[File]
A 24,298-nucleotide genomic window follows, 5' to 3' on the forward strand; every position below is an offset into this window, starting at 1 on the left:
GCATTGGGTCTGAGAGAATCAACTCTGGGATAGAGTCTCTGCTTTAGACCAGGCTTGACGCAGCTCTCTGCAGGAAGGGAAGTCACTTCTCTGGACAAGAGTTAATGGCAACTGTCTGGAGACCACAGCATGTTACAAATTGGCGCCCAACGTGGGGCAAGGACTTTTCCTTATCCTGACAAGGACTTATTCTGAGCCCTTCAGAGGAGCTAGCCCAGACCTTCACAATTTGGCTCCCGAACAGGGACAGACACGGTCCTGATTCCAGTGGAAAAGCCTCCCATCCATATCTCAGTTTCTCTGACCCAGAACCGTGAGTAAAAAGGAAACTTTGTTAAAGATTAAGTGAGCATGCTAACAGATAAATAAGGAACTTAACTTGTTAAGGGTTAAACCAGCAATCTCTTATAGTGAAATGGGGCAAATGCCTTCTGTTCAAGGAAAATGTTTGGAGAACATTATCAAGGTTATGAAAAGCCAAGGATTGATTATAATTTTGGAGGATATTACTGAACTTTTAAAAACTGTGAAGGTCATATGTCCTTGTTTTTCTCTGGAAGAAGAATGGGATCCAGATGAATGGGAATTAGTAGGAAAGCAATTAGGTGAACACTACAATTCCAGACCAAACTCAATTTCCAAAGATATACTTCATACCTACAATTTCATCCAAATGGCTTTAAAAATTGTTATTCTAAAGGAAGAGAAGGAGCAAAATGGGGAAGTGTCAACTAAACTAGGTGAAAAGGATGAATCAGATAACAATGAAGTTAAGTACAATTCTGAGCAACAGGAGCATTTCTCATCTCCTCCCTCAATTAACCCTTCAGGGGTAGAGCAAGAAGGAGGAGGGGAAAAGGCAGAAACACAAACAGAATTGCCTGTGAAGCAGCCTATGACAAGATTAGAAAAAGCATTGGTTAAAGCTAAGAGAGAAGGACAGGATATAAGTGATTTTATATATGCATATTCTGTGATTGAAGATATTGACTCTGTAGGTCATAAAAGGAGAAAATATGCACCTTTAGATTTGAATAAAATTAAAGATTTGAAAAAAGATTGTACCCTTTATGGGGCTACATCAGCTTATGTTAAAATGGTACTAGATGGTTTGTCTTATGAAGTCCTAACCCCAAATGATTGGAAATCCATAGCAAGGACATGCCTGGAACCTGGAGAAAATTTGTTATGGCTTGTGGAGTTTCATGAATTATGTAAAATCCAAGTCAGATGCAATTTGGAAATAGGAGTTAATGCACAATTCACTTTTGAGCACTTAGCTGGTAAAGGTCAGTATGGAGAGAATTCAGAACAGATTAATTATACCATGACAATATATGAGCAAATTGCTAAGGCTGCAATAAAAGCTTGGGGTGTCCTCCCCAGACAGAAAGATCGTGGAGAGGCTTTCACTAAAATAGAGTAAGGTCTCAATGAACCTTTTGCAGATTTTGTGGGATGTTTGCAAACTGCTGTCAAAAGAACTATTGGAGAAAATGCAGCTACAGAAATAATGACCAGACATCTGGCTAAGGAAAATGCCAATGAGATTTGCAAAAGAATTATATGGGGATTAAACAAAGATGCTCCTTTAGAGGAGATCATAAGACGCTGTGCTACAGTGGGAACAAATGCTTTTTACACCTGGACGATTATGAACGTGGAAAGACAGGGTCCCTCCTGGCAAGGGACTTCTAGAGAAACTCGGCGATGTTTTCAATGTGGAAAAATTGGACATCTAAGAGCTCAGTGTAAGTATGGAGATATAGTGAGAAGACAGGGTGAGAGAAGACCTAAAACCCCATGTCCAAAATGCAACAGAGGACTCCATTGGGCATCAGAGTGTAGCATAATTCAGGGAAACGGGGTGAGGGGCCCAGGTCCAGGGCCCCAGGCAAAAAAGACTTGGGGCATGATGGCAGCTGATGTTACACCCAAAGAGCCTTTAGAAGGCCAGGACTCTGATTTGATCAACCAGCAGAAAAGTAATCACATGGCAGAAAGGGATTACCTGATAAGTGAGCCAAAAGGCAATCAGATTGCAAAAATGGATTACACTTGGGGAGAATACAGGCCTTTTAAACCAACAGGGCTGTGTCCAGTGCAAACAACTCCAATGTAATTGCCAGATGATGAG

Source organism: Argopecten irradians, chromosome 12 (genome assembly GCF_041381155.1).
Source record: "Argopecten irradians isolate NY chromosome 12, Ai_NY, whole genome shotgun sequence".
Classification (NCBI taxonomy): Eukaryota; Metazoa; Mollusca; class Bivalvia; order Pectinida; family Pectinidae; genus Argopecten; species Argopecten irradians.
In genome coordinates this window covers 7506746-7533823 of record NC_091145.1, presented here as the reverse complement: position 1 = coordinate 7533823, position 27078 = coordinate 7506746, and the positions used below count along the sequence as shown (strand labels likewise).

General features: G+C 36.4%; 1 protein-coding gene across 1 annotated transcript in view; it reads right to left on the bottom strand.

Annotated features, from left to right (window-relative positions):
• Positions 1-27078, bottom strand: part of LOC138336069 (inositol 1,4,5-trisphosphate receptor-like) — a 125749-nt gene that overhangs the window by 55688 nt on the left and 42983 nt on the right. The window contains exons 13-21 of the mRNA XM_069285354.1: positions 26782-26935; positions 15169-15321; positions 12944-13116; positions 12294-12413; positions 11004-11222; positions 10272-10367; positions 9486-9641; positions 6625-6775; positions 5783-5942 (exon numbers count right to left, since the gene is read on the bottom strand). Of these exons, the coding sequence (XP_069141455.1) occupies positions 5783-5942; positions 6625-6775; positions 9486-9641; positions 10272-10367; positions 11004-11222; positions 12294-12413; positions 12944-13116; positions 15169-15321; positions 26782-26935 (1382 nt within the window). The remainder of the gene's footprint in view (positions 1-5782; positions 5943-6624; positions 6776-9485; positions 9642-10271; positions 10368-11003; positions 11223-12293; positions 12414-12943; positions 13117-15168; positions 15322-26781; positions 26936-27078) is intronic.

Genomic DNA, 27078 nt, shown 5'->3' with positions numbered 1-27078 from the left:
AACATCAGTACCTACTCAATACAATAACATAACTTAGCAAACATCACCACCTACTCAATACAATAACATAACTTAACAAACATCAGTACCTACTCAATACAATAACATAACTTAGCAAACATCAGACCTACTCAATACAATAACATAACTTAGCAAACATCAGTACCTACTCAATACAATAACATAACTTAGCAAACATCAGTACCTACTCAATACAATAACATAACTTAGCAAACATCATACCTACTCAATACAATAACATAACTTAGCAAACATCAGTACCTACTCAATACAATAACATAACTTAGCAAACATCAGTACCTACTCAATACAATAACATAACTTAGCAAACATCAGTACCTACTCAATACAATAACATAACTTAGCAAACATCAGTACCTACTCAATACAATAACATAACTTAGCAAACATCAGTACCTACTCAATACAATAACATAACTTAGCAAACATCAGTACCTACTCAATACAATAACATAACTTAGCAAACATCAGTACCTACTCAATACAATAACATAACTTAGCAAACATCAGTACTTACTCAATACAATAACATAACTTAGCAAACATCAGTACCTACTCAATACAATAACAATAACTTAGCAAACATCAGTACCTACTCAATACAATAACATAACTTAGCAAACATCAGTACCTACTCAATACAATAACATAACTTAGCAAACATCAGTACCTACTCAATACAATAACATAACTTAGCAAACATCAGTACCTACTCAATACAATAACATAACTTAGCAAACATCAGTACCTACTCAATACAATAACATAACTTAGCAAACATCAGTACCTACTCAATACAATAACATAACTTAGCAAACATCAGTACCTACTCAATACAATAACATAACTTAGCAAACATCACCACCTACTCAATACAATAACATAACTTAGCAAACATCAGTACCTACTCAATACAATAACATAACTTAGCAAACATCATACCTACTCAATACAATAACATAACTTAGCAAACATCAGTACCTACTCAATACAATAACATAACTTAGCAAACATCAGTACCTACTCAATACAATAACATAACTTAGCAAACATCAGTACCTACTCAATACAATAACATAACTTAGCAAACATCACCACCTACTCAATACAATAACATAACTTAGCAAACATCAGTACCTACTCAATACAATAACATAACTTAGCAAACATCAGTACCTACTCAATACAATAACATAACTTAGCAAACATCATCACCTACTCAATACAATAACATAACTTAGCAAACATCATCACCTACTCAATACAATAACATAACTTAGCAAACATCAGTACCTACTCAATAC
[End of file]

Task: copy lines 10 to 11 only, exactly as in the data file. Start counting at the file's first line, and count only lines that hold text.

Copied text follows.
Genomic DNA, 27078 nt, shown 5'->3' with positions numbered 1-27078 from the left:
AACATCAGTACCTACTCAATACAATAACATAACTTAGCAAACATCACCACCTACTCAATACAATAACATAACTTAACAAACATCAGTACCTACTCAATACAATAACATAACTTAGCAAACATCAGACCTACTCAATACAATAACATAACTTAGCAAACATCAGTACCTACTCAATACAATAACATAACTTAGCAAACATCAGTACCTACTCAATACAATAACATAACTTAGCAAACATCATACCTACTCAATACAATAACATAACTTAGCAAACATCAGTACCTACTCAATACAATAACATAACTTAGCAAACATCAGTACCTACTCAATACAATAACATAACTTAGCAAACATCAGTACCTACTCAATACAATAACATAACTTAGCAAACATCAGTACCTACTCAATACAATAACATAACTTAGCAAACATCAGTACCTACTCAATACAATAACATAACTTAGCAAACATCAGTACCTACTCAATACAATAACATAACTTAGCAAACATCAGTACCTACTCAATACAATAACATAACTTAGCAAACATCAGTACTTACTCAATACAATAACATAACTTAGCAAACATCAGTACCTACTCAATACAATAACAATAACTTAGCAAACATCAGTACCTACTCAATACAATAACATAACTTAGCAAACATCAGTACCTACTCAATACAATAACATAACTTAGCAAACATCAGTACCTACTCAATACAATAACATAACTTAGCAAACATCAGTACCTACTCAATACAATAACATAACTTAGCAAACATCAGTACCTACTCAATACAATAACATAACTTAGCAAACATCAGTACCTACTCAATACAATAACATAACTTAGCAAACATCAGTACCTACTCAATACAATAACATAACTTAGCAAACATCACCACCTACTCAATACAATAACATAACTTAGCAAACATCAGTACCTACTCAATACAATAACATAACTTAGCAAACATCATACCTACTCAATACAATAACATAACTTAGCAAACATCAGTACCTACTCAATACAATAACATAACTTAGCAAACATCAGTACCTACTCAATACAATAACATAACTTAGCAAACATCAGTACCTACTCAATACAATAACATAACTTAGCAAACATCACCACCTACTCAATACAATAACATAACTTAGCAAACATCAGTACCTACTCAATACAATAACATAACTTAGCAAACATCAGTACCTACTCAATACAATAACATAACTTAGCAAACATCATCACCTACTCAATACAATAACATAACTTAGCAAACATCATCACCTACTCAATACAATAACATAACTTAGCAAACATCAGTACCTACTCAATAC